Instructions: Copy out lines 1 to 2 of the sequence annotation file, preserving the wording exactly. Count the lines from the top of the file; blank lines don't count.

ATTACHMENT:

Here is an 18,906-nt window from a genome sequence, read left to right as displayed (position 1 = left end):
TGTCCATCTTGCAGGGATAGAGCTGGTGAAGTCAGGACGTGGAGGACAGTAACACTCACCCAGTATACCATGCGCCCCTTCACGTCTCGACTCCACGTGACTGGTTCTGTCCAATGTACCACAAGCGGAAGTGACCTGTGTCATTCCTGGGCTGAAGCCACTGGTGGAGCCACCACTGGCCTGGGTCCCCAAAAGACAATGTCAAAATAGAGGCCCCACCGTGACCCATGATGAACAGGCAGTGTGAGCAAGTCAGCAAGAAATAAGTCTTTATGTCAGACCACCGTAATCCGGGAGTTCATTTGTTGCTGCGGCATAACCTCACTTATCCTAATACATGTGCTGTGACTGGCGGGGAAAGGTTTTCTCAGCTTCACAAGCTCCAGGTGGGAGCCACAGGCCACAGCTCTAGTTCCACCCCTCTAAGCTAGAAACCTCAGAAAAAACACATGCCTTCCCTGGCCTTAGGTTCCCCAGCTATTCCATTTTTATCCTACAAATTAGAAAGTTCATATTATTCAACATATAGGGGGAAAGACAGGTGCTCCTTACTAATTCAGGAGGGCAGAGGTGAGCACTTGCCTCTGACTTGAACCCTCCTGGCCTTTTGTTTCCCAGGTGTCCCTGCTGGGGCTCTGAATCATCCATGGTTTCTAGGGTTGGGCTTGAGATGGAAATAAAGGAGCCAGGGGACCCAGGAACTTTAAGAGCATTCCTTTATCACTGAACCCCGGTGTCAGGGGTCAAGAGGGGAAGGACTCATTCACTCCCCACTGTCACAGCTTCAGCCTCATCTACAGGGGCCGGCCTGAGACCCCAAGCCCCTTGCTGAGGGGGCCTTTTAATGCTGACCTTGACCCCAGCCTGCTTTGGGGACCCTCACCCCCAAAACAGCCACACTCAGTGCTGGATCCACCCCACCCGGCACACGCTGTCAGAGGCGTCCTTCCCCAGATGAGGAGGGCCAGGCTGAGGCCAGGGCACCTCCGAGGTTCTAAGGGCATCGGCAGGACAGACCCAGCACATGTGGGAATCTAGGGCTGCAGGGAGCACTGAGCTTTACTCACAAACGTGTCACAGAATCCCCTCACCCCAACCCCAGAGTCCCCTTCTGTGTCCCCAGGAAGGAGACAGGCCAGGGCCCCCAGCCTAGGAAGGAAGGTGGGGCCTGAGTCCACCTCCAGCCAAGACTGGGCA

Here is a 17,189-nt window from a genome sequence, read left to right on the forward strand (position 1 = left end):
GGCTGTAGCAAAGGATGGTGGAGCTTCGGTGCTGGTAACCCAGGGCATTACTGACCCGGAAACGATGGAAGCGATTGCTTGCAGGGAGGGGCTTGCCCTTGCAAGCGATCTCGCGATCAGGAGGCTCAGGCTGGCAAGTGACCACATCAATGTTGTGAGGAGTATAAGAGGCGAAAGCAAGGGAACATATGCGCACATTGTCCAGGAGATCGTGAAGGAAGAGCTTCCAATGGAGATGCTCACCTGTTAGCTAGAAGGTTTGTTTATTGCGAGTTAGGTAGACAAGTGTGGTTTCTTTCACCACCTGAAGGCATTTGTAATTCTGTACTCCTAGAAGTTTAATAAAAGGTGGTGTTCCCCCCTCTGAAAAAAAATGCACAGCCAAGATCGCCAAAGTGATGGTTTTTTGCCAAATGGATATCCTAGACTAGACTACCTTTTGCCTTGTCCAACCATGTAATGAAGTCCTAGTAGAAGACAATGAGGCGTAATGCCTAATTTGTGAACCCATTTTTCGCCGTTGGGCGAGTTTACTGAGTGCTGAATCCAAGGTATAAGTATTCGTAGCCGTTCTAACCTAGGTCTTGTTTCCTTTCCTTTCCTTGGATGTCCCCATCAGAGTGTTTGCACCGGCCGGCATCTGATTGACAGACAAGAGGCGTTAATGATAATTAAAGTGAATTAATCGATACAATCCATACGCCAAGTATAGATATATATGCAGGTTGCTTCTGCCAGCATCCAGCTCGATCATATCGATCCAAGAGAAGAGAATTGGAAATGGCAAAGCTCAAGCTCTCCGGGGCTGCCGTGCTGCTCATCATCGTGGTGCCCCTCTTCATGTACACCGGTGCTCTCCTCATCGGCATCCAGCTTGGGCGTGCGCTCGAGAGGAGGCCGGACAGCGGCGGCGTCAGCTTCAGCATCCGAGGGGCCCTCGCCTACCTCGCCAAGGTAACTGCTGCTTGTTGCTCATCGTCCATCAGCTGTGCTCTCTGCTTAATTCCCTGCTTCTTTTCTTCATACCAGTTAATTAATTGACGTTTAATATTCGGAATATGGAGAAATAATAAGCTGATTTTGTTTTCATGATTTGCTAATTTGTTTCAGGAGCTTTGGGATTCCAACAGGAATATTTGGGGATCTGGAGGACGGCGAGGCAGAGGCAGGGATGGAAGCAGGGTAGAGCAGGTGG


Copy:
Here is an 18,906-nt window from a genome sequence, read left to right as displayed (position 1 = left end):
TGTCCATCTTGCAGGGATAGAGCTGGTGAAGTCAGGACGTGGAGGACAGTAACACTCACCCAGTATACCATGCGCCCCTTCACGTCTCGACTCCACGTGACTGGTTCTGTCCAATGTACCACAAGCGGAAGTGACCTGTGTCATTCCTGGGCTGAAGCCACTGGTGGAGCCACCACTGGCCTGGGTCCCCAAAAGACAATGTCAAAATAGAGGCCCCACCGTGACCCATGATGAACAGGCAGTGTGAGCAAGTCAGCAAGAAATAAGTCTTTATGTCAGACCACCGTAATCCGGGAGTTCATTTGTTGCTGCGGCATAACCTCACTTATCCTAATACATGTGCTGTGACTGGCGGGGAAAGGTTTTCTCAGCTTCACAAGCTCCAGGTGGGAGCCACAGGCCACAGCTCTAGTTCCACCCCTCTAAGCTAGAAACCTCAGAAAAAACACATGCCTTCCCTGGCCTTAGGTTCCCCAGCTATTCCATTTTTATCCTACAAATTAGAAAGTTCATATTATTCAACATATAGGGGGAAAGACAGGTGCTCCTTACTAATTCAGGAGGGCAGAGGTGAGCACTTGCCTCTGACTTGAACCCTCCTGGCCTTTTGTTTCCCAGGTGTCCCTGCTGGGGCTCTGAATCATCCATGGTTTCTAGGGTTGGGCTTGAGATGGAAATAAAGGAGCCAGGGGACCCAGGAACTTTAAGAGCATTCCTTTATCACTGAACCCCGGTGTCAGGGGTCAAGAGGGGAAGGACTCATTCACTCCCCACTGTCACAGCTTCAGCCTCATCTACAGGGGCCGGCCTGAGACCCCAAGCCCCTTGCTGAGGGGGCCTTTTAATGCTGACCTTGACCCCAGCCTGCTTTGGGGACCCTCACCCCCAAAACAGCCACACTCAGTGCTGGATCCACCCCACCCGGCACACGCTGTCAGAGGCGTCCTTCCCCAGATGAGGAGGGCCAGGCTGAGGCCAGGGCACCTCCGAGGTTCTAAGGGCATCGGCAGGACAGACCCAGCACATGTGGGAATCTAGGGCTGCAGGGAGCACTGAGCTTTACTCACAAACGTGTCACAGAATCCCCTCACCCCAACCCCAGAGTCCCCTTCTGTGTCCCCAGGAAGGAGACAGGCCAGGGCCCCCAGCCTAGGAAGGAAGGTGGGGCCTGAGTCCACCTCCAGCCAAGACTGGGCA